If due to regulatory or other legal requirements a large number of files, or a great deal of accounting data of various classes residing on server D (110) were required to be backed up onto different volumes of storage media, absent an allocation of media resources the backup application running on server A (104) might request that three different tapes be mounted on tape drives 130, 132, and 134 to back up accounting data on server D (110). If while these three backup operations were being performed the need arose to restore mission critical data to server C (108), no tape drive to which server C has a connection would be available to service the request. Under such circumstances, even if the media manager were to assign the highest priority to the request and/or otherwise ensure that the request related to restoring server C would be the next one serviced by the first tape drive to become available on SAN 136, an unacceptable amount of time might elapse before such a resource became available.
To avoid the situation described above and similar potential problems, resource allocation aware queuing of requests for media resources is disclosed. For example, in the case of the network environment 100 of
Each queue is shown in
In the example shown in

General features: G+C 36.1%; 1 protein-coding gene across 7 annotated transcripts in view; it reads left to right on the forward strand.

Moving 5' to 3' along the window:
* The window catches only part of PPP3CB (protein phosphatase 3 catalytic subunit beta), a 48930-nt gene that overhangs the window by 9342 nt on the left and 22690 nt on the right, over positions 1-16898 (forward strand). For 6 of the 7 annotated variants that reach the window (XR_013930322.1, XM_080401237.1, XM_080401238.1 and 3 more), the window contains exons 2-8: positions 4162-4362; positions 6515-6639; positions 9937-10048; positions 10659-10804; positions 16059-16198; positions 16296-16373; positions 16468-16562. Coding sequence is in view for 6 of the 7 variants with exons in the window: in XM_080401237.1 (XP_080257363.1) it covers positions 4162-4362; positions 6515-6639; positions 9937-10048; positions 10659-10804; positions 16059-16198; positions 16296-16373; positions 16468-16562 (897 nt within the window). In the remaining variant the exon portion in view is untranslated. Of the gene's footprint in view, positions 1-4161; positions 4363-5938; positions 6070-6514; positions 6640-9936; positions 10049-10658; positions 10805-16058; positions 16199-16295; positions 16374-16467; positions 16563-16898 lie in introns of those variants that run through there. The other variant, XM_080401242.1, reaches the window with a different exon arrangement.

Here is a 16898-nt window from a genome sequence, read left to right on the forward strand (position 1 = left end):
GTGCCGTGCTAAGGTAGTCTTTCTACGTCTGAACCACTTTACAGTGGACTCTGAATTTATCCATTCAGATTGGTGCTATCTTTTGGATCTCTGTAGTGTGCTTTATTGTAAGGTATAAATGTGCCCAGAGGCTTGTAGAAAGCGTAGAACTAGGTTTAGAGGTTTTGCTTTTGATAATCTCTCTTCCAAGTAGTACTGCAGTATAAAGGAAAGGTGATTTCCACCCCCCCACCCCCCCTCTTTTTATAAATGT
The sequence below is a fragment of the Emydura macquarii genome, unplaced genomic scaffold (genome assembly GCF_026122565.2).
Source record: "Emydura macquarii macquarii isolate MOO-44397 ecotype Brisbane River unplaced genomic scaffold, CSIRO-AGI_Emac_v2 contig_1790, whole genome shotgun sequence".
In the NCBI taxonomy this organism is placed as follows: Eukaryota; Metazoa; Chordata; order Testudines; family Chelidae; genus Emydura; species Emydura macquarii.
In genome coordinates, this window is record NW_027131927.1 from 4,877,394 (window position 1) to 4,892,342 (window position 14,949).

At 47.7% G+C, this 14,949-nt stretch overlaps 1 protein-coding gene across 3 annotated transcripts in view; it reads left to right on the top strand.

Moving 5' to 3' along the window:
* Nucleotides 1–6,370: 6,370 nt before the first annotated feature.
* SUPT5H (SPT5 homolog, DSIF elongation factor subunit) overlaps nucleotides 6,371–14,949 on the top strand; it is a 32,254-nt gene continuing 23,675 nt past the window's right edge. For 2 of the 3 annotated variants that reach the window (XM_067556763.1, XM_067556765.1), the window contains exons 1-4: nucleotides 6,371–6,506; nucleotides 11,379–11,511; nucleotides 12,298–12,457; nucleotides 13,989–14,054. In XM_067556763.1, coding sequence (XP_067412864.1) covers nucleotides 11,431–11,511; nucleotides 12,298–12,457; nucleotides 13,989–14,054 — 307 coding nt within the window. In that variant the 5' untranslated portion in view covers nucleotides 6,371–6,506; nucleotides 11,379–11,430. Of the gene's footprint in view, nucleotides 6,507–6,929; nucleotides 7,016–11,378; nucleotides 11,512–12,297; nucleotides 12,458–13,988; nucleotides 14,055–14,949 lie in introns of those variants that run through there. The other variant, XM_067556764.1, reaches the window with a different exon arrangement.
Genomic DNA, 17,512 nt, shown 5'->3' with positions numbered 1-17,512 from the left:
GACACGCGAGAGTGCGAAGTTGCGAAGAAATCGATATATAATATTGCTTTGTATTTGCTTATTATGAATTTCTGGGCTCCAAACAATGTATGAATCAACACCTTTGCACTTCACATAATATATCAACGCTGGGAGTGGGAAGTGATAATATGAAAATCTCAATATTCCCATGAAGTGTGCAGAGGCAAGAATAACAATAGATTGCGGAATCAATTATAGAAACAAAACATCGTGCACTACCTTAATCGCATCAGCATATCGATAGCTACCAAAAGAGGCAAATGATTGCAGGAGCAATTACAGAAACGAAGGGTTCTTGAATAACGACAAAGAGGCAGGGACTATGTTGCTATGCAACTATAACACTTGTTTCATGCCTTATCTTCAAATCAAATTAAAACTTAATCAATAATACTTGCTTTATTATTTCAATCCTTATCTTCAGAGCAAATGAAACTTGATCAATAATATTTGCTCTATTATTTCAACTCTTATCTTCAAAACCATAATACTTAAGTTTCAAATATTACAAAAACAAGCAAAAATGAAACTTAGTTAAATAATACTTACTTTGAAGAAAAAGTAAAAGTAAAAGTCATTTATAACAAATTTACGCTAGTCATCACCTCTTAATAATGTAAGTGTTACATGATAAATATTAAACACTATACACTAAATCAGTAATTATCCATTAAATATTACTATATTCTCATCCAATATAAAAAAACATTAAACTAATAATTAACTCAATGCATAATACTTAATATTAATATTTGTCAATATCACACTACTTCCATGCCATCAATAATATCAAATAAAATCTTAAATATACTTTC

Each of the queues Q1–Q5 has associated with it a pending request area, identified in
In the example shown in
Requests in a default queue may be handled similarly to requests in queues to which resources have been allocated, except that the resources (e.g., drives) available to service such requests are those to which the host associated with each respective request has a connection and that are not allocated to another queue.
Using the techniques described herein, removable media storage resources (e.g., tape drives) may be allocated to one or more queues, dedicating them to servicing requests associated with the respective queue to which each device is assigned. This provides network administrators with the ability to ensure that resources are used in an optimal manner and that resources are available in an adequately timely manner to service mission critical requests.
Although the foregoing embodiments have been described in some detail for purposes of clarity of understanding, the invention is not limited to the details provided. There are many alternative ways of implementing the invention. The disclosed embodiments are illustrative and not restrictive.
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|U.S. Classification||714/6.3, 709/226|
|International Classification||H02H3/05, G06F11/00|
|Cooperative Classification||H04L67/1097, G06F11/1464, G06F3/061, G06F3/0605, G06F9/5016, G06F9/5011, G06F3/067, G06F3/0631, G06F3/0659|
|European Classification||G06F9/50A2M, G06F11/14A, G06F3/06A2A2, G06F3/06A2P, G06F3/06A4T6, G06F3/06A4C1, G06F3/06A6D, G06F9/50A2, H04L29/08N9S|
|May 28, 2004||AS||Assignment|
Owner name: EMC CORPORATION, CALIFORNIA